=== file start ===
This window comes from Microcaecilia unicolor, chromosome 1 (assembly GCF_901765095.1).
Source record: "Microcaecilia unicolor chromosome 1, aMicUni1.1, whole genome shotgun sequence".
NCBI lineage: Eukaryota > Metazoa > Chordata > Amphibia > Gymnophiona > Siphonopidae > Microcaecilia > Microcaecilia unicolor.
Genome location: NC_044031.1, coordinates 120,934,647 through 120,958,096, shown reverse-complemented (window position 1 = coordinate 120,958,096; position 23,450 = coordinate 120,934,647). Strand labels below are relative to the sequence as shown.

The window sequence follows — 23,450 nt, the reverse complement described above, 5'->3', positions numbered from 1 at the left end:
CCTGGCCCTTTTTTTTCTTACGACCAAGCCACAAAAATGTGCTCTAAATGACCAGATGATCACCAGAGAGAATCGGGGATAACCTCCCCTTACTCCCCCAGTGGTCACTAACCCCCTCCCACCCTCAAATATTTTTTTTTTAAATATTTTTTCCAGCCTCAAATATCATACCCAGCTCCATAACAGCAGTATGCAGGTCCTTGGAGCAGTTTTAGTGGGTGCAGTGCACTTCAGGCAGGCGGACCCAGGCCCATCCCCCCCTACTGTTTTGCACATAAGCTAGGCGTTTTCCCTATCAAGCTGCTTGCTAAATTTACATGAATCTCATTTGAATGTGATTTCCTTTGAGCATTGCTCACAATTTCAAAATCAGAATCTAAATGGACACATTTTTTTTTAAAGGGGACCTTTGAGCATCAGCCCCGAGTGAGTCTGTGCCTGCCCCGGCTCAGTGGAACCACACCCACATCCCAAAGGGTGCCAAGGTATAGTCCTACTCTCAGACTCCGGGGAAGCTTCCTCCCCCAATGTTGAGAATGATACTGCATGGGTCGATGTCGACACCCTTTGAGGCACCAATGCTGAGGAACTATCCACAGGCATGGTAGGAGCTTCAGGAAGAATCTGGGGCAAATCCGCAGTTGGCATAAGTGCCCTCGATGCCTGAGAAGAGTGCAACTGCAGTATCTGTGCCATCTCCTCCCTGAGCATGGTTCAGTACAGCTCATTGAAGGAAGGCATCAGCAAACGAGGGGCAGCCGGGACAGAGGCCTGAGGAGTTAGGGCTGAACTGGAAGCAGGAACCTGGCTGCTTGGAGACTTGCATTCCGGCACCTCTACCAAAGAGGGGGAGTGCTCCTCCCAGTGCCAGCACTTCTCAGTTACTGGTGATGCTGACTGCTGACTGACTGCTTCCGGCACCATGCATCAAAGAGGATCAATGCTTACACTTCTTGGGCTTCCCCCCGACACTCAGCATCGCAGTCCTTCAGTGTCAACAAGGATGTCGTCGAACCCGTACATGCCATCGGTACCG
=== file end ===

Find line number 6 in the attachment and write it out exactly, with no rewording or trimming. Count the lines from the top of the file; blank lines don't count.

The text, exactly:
CCTGGCCCTTTTTTTTCTTACGACCAAGCCACAAAAATGTGCTCTAAATGACCAGATGATCACCAGAGAGAATCGGGGATAACCTCCCCTTACTCCCCCAGTGGTCACTAACCCCCTCCCACCCTCAAATATTTTTTTTTTAAATATTTTTTCCAGCCTCAAATATCATACCCAGCTCCATAACAGCAGTATGCAGGTCCTTGGAGCAGTTTTAGTGGGTGCAGTGCACTTCAGGCAGGCGGACCCAGGCCCATCCCCCCCTACTGTTTTGCACATAAGCTAGGCGTTTTCCCTATCAAGCTGCTTGCTAAATTTACATGAATCTCATTTGAATGTGATTTCCTTTGAGCATTGCTCACAATTTCAAAATCAGAATCTAAATGGACACATTTTTTTTTAAAGGGGACCTTTGAGCATCAGCCCCGAGTGAGTCTGTGCCTGCCCCGGCTCAGTGGAACCACACCCACATCCCAAAGGGTGCCAAGGTATAGTCCTACTCTCAGACTCCGGGGAAGCTTCCTCCCCCAATGTTGAGAATGATACTGCATGGGTCGATGTCGACACCCTTTGAGGCACCAATGCTGAGGAACTATCCACAGGCATGGTAGGAGCTTCAGGAAGAATCTGGGGCAAATCCGCAGTTGGCATAAGTGCCCTCGATGCCTGAGAAGAGTGCAACTGCAGTATCTGTGCCATCTCCTCCCTGAGCATGGTTCAGTACAGCTCATTGAAGGAAGGCATCAGCAAACGAGGGGCAGCCGGGACAGAGGCCTGAGGAGTTAGGGCTGAACTGGAAGCAGGAACCTGGCTGCTTGGAGACTTGCATTCCGGCACCTCTACCAAAGAGGGGGAGTGCTCCTCCCAGTGCCAGCACTTCTCAGTTACTGGTGATGCTGACTGCTGACTGACTGCTTCCGGCACCATGCATCAAAGAGGATCAATGCTTACACTTCTTGGGCTTCCCCCCGACACTCAGCATCGCAGTCCTTCAGTGTCAACAAGGATGTCGTCGAACCCGTACATGCCATCGGTACCG